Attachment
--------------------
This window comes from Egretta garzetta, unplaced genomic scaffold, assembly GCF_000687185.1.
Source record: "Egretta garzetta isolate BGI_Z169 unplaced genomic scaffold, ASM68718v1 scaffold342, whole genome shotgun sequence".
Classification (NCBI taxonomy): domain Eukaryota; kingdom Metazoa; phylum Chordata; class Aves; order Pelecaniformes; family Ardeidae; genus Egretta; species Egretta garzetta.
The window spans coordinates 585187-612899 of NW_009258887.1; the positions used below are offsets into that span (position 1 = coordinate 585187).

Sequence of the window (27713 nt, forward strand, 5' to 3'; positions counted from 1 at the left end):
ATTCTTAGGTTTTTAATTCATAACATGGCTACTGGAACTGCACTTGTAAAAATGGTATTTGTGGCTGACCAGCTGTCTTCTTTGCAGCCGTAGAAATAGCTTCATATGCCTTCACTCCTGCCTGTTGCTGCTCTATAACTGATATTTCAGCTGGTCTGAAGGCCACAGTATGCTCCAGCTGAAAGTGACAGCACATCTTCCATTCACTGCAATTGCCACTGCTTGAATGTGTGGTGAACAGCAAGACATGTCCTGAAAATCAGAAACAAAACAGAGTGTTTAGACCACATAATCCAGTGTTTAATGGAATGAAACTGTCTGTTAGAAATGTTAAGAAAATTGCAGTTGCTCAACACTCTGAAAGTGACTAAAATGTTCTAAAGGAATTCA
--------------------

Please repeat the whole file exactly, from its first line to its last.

This window comes from Egretta garzetta, unplaced genomic scaffold, assembly GCF_000687185.1.
Source record: "Egretta garzetta isolate BGI_Z169 unplaced genomic scaffold, ASM68718v1 scaffold342, whole genome shotgun sequence".
Classification (NCBI taxonomy): domain Eukaryota; kingdom Metazoa; phylum Chordata; class Aves; order Pelecaniformes; family Ardeidae; genus Egretta; species Egretta garzetta.
The window spans coordinates 585187-612899 of NW_009258887.1; the positions used below are offsets into that span (position 1 = coordinate 585187).

Sequence of the window (27713 nt, forward strand, 5' to 3'; positions counted from 1 at the left end):
ATTCTTAGGTTTTTAATTCATAACATGGCTACTGGAACTGCACTTGTAAAAATGGTATTTGTGGCTGACCAGCTGTCTTCTTTGCAGCCGTAGAAATAGCTTCATATGCCTTCACTCCTGCCTGTTGCTGCTCTATAACTGATATTTCAGCTGGTCTGAAGGCCACAGTATGCTCCAGCTGAAAGTGACAGCACATCTTCCATTCACTGCAATTGCCACTGCTTGAATGTGTGGTGAACAGCAAGACATGTCCTGAAAATCAGAAACAAAACAGAGTGTTTAGACCACATAATCCAGTGTTTAATGGAATGAAACTGTCTGTTAGAAATGTTAAGAAAATTGCAGTTGCTCAACACTCTGAAAGTGACTAAAATGTTCTAAAGGAATTCA